Friday, 8 May 2015

An exercise to get you playing piano with one hand louder than the other

This post is about developing the skill of both hands playing at the same time with a different volume level in each hand.

Most piano music only shows one dynamic marking in the space between the treble and bass clef, suggesting it applies to both left hand and right, however it is rare that both hands should be played with exactly the same volume for an entire piece.  Bringing out the most interesting part of the piece and playing the other part/s softer is called achieving balance between the hands.   This is a necessary skill if you want to create an interesting, musical and enjoyable performance for your audience.

My teacher used to write a different dynamic marking for the treble clef and the bass clef quite often when I was a beginner to remind me to create balance between my hands.  The instruction on a piece may be forte, but to create a musical performance it is often required that only the right hand play loudly, while the left hand softly and delicately supports the melody. This is particularly the case when the left hand is playing an accompaniment pattern that is quite repetitive and dull to listen to on its own.  It's very jarring to listen to someone playing an accompaniment pattern in one hand as loudly as the melody in the other.  It sounds aggressive and coarse.   The accompaniment pattern should be in the background of the performance, letting the melody ring out over the top. 

You might already know all of this, but when you've tried to apply it to one of your pieces, the result was that you frustratedly played both hands really loudly or both hands really softly and were unable to get one loud and one soft at the same time.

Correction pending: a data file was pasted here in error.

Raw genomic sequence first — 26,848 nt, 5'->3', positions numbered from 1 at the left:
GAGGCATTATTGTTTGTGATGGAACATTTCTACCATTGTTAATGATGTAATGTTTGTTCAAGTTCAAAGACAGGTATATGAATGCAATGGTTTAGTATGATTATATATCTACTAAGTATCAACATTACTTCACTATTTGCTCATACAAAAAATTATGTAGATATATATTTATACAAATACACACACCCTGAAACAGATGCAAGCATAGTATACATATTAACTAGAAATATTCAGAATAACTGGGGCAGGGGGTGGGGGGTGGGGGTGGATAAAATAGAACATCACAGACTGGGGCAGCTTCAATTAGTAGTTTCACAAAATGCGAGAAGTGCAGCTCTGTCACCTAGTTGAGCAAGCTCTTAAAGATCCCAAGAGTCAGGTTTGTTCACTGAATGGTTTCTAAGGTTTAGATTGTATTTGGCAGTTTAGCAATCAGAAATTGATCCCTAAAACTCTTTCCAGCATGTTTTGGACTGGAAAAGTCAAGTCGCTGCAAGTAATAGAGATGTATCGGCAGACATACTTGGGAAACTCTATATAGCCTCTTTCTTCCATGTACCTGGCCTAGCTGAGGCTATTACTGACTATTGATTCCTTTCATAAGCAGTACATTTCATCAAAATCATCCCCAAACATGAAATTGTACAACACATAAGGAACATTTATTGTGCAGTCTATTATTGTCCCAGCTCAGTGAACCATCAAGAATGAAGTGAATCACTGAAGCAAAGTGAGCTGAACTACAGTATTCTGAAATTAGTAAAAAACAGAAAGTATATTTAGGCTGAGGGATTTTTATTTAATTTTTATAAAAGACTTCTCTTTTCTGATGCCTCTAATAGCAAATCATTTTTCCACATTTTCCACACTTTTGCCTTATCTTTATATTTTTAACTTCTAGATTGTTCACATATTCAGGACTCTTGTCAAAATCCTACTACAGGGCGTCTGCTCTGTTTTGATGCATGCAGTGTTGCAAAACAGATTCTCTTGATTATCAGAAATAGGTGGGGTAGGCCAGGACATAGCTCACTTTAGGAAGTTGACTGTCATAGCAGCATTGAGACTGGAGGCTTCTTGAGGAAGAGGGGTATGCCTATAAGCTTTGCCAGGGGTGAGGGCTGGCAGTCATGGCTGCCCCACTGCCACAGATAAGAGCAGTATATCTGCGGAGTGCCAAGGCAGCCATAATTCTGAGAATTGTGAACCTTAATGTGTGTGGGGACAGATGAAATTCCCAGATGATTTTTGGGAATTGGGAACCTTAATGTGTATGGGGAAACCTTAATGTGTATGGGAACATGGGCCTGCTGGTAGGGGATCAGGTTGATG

If this is you, I'd like to introduce you to a little exercise called Ghost Playing.

Ghost Playing

Play through one of your pieces (or a 5 finger scale) with one hand tapping the tops of the keys and the other playing normally.  The hand you are wanting to play softly with firmly taps the top of the keys (don't cheat and wave your hand above the keys without making any contact with them), but doesn't press the key down at all, while the other hand plays loudly.   This is an exaggeration of what you need to be able to do to create a different volume in each hand.

At first you will accidently play down a note or two.  Keep at it until you can confidently tap the keys without depressing them at the same time as playing loudly with the other hand.  

Once you are comfortable doing that, test out how this has helped improve your skills.  Bring the sound back to the silent hand by adding just a smidge more pressure to those taps to press the key down, and hopefully you find yourself playing piano with one hand louder than the other.

Did ghost playing work for you?  Let me know below.


  1. i'm definitely going to try this. I've been having a lot of difficulty achieving the balance during class and I get very frustrated so thank you so very much for the advice.

  2. Great suggestion - I am going to try this.

    I also wanted to say thank you for your blog and youtube videos :-)